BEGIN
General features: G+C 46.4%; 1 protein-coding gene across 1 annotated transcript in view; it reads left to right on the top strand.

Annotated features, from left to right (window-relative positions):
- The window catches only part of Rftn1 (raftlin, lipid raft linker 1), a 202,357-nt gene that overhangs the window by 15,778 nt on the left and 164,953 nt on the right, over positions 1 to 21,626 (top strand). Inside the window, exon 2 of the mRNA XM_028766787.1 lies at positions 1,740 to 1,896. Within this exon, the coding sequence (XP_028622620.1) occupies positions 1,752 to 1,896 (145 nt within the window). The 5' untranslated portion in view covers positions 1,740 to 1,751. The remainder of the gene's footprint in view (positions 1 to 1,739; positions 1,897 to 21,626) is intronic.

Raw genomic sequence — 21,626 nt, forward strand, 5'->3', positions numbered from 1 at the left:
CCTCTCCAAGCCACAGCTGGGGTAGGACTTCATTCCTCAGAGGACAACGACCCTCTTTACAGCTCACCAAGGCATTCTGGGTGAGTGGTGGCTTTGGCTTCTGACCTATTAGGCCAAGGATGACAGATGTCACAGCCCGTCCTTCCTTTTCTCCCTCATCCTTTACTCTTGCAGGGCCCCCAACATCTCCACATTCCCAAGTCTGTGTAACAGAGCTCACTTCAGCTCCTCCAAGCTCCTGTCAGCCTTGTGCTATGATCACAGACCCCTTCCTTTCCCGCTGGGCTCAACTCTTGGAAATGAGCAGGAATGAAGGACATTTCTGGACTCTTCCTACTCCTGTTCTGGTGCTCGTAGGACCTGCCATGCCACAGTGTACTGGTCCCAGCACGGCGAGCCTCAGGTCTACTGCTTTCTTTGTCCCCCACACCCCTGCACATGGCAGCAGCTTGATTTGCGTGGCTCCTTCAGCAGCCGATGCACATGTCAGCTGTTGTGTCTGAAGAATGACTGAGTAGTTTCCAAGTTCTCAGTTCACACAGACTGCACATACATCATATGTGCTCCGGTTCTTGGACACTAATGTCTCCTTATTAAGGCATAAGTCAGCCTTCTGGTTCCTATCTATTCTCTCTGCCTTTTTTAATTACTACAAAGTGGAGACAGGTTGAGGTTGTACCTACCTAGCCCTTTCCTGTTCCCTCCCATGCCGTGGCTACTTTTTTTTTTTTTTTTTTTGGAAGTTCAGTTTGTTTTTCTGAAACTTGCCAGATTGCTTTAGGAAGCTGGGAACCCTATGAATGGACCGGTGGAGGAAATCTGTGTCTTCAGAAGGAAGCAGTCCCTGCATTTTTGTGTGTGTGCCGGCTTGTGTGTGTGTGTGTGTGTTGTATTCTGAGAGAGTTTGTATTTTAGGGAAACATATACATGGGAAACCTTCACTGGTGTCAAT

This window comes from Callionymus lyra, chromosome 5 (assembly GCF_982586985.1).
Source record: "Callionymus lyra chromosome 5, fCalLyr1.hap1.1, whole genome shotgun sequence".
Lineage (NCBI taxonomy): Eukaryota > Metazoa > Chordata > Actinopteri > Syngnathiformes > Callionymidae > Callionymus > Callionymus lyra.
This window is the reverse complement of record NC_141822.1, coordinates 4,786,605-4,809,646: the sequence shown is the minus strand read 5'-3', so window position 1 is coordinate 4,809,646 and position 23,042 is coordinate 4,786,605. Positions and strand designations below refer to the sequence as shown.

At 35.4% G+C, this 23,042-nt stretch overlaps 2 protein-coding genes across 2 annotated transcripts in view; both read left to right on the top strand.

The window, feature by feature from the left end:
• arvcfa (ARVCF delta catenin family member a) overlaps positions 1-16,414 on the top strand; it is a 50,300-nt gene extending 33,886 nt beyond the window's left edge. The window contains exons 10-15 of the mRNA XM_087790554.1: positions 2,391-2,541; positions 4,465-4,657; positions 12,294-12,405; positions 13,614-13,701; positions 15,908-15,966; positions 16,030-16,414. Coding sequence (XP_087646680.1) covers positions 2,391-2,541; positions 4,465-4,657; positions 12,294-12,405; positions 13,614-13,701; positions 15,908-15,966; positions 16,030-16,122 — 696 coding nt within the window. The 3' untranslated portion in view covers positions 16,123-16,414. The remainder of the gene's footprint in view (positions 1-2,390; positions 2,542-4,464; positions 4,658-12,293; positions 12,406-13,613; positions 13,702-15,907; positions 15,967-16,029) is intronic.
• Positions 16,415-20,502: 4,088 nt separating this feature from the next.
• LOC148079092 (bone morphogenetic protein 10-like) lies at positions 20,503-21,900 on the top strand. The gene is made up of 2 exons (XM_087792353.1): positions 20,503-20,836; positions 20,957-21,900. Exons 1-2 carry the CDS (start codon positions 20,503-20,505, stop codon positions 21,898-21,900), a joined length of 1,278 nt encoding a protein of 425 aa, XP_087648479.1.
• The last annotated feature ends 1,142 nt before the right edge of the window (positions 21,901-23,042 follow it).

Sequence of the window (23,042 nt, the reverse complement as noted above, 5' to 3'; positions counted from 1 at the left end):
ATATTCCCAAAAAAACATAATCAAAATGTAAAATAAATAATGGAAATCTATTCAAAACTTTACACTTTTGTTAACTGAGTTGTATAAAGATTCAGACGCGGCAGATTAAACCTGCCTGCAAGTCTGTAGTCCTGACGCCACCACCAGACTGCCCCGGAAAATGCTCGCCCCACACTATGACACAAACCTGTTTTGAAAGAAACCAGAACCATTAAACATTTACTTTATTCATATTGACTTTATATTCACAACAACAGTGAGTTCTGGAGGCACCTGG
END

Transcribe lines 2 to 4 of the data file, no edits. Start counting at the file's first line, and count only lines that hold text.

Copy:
Annotated features, from left to right (window-relative positions):
- The window catches only part of Rftn1 (raftlin, lipid raft linker 1), a 202,357-nt gene that overhangs the window by 15,778 nt on the left and 164,953 nt on the right, over positions 1 to 21,626 (top strand). Inside the window, exon 2 of the mRNA XM_028766787.1 lies at positions 1,740 to 1,896. Within this exon, the coding sequence (XP_028622620.1) occupies positions 1,752 to 1,896 (145 nt within the window). The 5' untranslated portion in view covers positions 1,740 to 1,751. The remainder of the gene's footprint in view (positions 1 to 1,739; positions 1,897 to 21,626) is intronic.

Raw genomic sequence — 21,626 nt, forward strand, 5'->3', positions numbered from 1 at the left: